I do not surf, but I sometimes read The Surfer’s Journal, which contains beautiful photography beautifully printed and oddball little stories that provide a glimpse into a different world, as with Scott Hulet’s recent travelogue on surfing through cartel country in Sinaloa.
Similarly, I am not currently in the market for a €1 million-plus wristwatch, but I enjoyed Jack Forster’s recently republished Hodinkee essay on an incredibly complicated timepiece made by Vacheron Constantin, a piece of clockwork made with the goal of creating, as Forster puts it, “a single, harmonious mechanical representation of the astronomical cycles that dominate the human world from our perspective as inhabitants of the Earth.” I can just about conceptualize the mechanism by which a mechanical clock tells time, but I do not have the three-dimensional imagination to put together how a wristwatch only 43 millimeters across and not very deep can be built to calculate and display the time, the day and date in a perpetual calendar that never needs correcting, the phases of the moon, the tides, the relative positions of Earth, moon, and sun, the progress of the lunar day and lunar month, the tropical year (the time it physically takes Earth to orbit the sun, as opposed to a “civil year” of 365 days), the changing times of sunrise and sunset and the relative hours of light and darkness of the day, solstices and equinoxes, the “Equation of Time” (“the difference between a mean solar day of 24 hours, and an actual solar day, which thanks to the tilt of the Earth’s axis, and the eccentricity of its orbit, can vary by as much as −14 minutes and 15 seconds, to +16 minutes, 25 seconds, at various points during the year,” Forster explains), sidereal time (time as indicated by the stars), and much more, including such relatively mundane calculations as how many hours of power the watch has remaining before it needs winding — this is a mechanical instrument, it bears repeating, not an electronic one. If you are planning on taking your €1 million-plus timepiece on a jet ski, it is reasonably water-resistant.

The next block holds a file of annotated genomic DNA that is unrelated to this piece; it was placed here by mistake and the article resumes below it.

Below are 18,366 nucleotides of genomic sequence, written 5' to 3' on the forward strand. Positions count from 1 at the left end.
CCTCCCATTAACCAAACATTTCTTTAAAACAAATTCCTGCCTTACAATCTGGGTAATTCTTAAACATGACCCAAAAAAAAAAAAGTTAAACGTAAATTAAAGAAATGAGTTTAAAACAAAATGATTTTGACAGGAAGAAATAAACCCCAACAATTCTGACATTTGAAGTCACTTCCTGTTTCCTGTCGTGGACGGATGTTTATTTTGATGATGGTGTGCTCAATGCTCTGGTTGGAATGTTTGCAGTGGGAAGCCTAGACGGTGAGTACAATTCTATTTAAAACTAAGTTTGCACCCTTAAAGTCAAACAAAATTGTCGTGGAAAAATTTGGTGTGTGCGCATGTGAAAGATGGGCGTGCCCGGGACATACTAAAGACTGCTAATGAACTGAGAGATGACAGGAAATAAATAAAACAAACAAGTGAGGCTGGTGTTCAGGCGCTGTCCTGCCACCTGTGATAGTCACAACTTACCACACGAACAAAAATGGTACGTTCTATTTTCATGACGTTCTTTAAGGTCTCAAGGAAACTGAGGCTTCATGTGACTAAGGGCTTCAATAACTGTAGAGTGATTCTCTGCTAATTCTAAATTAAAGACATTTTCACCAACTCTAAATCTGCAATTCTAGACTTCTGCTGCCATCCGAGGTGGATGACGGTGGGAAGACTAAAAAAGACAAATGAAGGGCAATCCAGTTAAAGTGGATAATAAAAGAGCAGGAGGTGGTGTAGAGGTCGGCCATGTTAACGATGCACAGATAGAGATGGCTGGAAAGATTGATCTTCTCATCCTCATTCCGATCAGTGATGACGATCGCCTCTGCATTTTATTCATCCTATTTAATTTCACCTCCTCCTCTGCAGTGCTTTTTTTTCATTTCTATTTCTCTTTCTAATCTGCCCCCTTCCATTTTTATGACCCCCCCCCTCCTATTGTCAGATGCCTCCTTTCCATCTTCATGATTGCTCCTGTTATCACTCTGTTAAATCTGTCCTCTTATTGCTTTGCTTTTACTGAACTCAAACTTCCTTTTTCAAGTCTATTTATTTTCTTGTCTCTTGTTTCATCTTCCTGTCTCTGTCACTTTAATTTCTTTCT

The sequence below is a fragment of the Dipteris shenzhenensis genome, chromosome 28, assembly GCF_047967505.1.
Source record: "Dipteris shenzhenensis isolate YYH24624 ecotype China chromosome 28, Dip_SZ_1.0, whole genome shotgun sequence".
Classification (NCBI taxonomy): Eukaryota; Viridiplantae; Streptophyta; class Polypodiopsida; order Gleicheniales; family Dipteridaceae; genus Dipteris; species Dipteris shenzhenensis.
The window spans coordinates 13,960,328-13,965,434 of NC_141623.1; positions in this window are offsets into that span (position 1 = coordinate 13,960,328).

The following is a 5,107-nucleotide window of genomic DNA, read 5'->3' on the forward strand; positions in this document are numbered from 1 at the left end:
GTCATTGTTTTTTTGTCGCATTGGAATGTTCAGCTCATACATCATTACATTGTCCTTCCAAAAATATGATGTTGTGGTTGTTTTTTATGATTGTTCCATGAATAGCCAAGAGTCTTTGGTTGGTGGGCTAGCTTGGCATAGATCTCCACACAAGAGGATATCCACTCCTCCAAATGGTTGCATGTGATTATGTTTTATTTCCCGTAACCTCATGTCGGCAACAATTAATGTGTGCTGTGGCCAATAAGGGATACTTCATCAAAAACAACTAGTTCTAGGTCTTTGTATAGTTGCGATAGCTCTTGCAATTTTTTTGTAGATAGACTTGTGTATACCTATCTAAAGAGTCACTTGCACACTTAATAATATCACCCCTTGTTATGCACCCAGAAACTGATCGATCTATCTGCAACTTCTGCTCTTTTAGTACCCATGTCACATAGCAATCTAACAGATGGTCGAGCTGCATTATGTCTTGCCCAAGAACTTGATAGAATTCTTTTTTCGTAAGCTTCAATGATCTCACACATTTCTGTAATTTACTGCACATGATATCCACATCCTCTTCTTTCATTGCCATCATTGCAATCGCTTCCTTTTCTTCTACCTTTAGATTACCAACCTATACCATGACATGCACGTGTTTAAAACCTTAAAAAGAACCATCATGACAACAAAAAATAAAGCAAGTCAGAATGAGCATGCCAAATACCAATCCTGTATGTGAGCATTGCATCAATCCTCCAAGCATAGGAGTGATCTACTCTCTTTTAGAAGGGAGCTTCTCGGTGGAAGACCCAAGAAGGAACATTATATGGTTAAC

(The vagueness of the pricing, “more than €1 million,” I noted in an earlier edition: There is an infinity of sums greater than €1 million.)
This is, incredibly enough, not even the most complex watch ever made, having a mere 16 complications vs. 57 for another made by the same company, a pocket watch that, among other things, calculates the date for Yom Kippur on the Hebrew calendar.
These are not objects made with practicality in mind, and practically everything they do could be done as easily with a 99-cent app on your telephone. They are not useful in the sense that surfing is not an efficient means of travel. Mechanical watches and clocks are archaic technology, and like many such outmoded tools, they live on as luxury goods. In fact, it often is the case that the more outdated a piece of technology is, the higher its ranking as a luxury good: Classic cars are for people with a little bit of money, but horses are for people with a lot of money. Jeff Bezos, the wealthiest man in the world, has been buying up West Texas ranchland.
What is the value of “a single, harmonious mechanical representation of the astronomical cycles that dominate the human world from our perspective as inhabitants of the Earth”? I am generally in the camp of George Mallory, who was asked why he wanted to climb Mount Everest and famously replied: “Because it’s there.” Dazzling displays of human ingenuity are of interest and value in their own right, as illustrations and reminders of just how it was we dragged ourselves up out of the primordial muck and landed on the moon. Oscar Wilde insisted that “all art is quite useless,” and I mostly agree, though I reject the generally overlooked part of that formulation: “We can forgive a man for making a useful thing as long as he does not admire it.” I know a surprising number of men whose passion in life is not classic sports cars but classic tractors, and there are few things more useful than a tractor. But why do we admire those little machines that Forster writes about so lucidly? They are, in themselves, only gears and springs and such, and we have grander reifications of human intelligence and ambition than these, if we want them.